Afghanistan: A Cultural and Political History

1) Afghanistan: A Cultural and Political History – Thomas Barfield
Princeton University Press | 2012 | PDF, EPUB

Afghanistan traces the historic struggles and the changing nature of political authority in this volatile region of the world, from the Mughal Empire in the sixteenth century to the Taliban resurgence today. Thomas Barfield introduces readers to the bewildering diversity of tribal and ethnic groups in Afghanistan, explaining what unites them as Afghans despite the regional, cultural, and political differences that divide them. He shows how governing these peoples was relatively easy when power was concentrated in a small dynastic elite, but how this delicate political order broke down in the nineteenth and twentieth centuries when Afghanistan’s rulers mobilized rural militias to expel first the British and later the Soviets. Armed insurgency proved remarkably successful against the foreign occupiers, but it also undermined the Afghan government’s authority and rendered the country ever more difficult to govern as time passed. Barfield vividly describes how Afghanistan’s armed factions plunged the country into a civil war, giving rise to clerical rule by the Taliban and Afghanistan’s isolation from the world. He examines why the American invasion in the wake of September 11 toppled the Taliban so quickly, and how this easy victory lulled the United States into falsely believing that a viable state could be built just as easily.

Afghanistan is essential reading for anyone who wants to understand how a land conquered and ruled by foreign dynasties for more than a thousand years became the “graveyard of empires” for the British and Soviets, and what the United States must do to avoid a similar fate.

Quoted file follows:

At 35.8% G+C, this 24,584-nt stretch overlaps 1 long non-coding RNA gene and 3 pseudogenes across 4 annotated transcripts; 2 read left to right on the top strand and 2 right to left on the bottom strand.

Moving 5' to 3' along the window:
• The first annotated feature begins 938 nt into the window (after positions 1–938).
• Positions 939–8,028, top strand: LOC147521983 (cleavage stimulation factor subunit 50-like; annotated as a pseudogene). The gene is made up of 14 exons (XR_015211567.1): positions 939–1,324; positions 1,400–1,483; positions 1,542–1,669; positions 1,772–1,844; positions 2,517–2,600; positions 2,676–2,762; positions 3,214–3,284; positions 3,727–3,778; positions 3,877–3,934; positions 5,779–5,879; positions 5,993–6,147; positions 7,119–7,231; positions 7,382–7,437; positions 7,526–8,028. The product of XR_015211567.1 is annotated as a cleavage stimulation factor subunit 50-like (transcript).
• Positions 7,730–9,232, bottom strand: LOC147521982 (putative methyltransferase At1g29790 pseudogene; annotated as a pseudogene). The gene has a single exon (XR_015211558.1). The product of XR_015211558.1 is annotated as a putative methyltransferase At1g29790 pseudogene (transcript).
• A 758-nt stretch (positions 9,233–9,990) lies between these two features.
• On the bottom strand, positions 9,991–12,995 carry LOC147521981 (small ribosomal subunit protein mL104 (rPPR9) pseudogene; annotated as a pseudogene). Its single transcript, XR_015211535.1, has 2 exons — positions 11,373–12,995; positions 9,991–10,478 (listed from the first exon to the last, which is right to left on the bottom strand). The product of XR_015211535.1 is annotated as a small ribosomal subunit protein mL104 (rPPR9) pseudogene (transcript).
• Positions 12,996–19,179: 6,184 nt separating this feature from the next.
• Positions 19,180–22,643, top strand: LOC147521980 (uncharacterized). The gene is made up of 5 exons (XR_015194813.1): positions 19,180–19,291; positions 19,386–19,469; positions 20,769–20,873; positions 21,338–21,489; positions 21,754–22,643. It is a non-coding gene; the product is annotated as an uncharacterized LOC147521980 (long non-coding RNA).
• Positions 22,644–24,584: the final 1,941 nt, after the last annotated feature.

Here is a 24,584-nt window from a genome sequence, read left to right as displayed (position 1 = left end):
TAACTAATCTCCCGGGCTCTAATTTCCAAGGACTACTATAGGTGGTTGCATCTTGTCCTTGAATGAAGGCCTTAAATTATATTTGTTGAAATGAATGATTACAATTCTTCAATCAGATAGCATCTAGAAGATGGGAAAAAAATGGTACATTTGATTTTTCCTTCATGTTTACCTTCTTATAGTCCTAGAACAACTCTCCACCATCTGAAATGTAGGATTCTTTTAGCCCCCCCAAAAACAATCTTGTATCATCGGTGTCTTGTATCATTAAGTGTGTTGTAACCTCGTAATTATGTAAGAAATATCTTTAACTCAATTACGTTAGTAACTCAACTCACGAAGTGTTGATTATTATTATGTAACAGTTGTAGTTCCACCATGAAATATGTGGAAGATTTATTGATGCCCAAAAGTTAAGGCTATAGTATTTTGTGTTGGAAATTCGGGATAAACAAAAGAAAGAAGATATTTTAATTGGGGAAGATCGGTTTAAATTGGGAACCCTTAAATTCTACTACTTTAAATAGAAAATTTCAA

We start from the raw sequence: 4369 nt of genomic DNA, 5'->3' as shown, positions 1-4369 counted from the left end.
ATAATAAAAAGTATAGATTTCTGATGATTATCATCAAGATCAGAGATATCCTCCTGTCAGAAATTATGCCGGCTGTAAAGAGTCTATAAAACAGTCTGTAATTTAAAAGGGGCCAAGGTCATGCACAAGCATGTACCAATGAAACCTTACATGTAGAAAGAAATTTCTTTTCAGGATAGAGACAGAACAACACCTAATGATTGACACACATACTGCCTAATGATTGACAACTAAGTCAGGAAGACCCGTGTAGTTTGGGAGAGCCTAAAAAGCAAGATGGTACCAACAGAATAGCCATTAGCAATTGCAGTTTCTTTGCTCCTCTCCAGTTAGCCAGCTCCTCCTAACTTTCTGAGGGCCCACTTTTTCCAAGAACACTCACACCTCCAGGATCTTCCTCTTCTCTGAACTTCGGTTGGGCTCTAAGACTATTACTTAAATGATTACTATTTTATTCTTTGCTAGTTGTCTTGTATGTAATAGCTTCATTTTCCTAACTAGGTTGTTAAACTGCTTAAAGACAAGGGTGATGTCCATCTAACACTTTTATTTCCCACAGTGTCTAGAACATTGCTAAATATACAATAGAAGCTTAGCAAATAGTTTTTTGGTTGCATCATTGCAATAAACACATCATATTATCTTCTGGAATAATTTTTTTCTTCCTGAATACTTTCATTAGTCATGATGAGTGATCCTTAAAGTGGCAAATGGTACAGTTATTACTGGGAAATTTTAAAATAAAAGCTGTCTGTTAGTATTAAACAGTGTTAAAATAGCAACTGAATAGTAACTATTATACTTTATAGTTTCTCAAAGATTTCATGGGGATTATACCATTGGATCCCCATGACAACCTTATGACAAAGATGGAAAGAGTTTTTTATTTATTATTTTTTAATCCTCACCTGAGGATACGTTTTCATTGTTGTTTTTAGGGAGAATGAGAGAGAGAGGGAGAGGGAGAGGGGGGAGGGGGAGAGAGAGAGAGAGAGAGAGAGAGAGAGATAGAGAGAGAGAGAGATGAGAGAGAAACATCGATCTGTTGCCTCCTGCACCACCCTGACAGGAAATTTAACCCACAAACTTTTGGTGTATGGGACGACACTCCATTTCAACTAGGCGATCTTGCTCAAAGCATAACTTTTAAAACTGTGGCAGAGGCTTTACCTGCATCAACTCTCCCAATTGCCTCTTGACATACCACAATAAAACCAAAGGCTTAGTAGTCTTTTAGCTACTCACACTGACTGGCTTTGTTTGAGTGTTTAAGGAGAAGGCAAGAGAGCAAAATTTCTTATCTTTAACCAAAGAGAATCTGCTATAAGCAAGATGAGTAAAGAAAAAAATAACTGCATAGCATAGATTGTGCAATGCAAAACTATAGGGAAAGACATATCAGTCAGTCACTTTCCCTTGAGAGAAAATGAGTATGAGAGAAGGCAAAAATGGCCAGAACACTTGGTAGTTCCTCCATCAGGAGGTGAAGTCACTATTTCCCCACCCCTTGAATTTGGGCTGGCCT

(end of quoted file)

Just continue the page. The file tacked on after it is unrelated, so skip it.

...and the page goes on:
2) The Khyber Pass: A History of Empire and Invasion – Paddy Docherty
Union Square Press | 2008 | EPUB

Thirty miles long, and in places no more than sixteen metres wide, the Pass is the principal route through the great mountain borderlands between India and Central Asia – and the path of invasion for generations of conquerors. In this ground-breaking book, Paddy Docherty charts its remarkable story – one which involves so many of the world’s great leaders and civilisations, from the influential Persian kings to Alexander the Great, from the White Huns to Genghis Khan, not to mention the Ancient Greeks and countless tribes of nomads and barbarians. In addition, Docherty paints an illuminating picture of mountain warriors and religious visionaries, artists, poets and scientists as well as describing how around the Pass emerged three of the great world religions – Buddhism, Sikhism and Islam. Furthermore, he depicts its more modern significance as a lawless region of gunsmiths, drug markets and as a terrorist hideout. And through his own travels in this true frontier region and the continuing presence of US and British troops in Afghanistan, he brings the story into the twenty-first century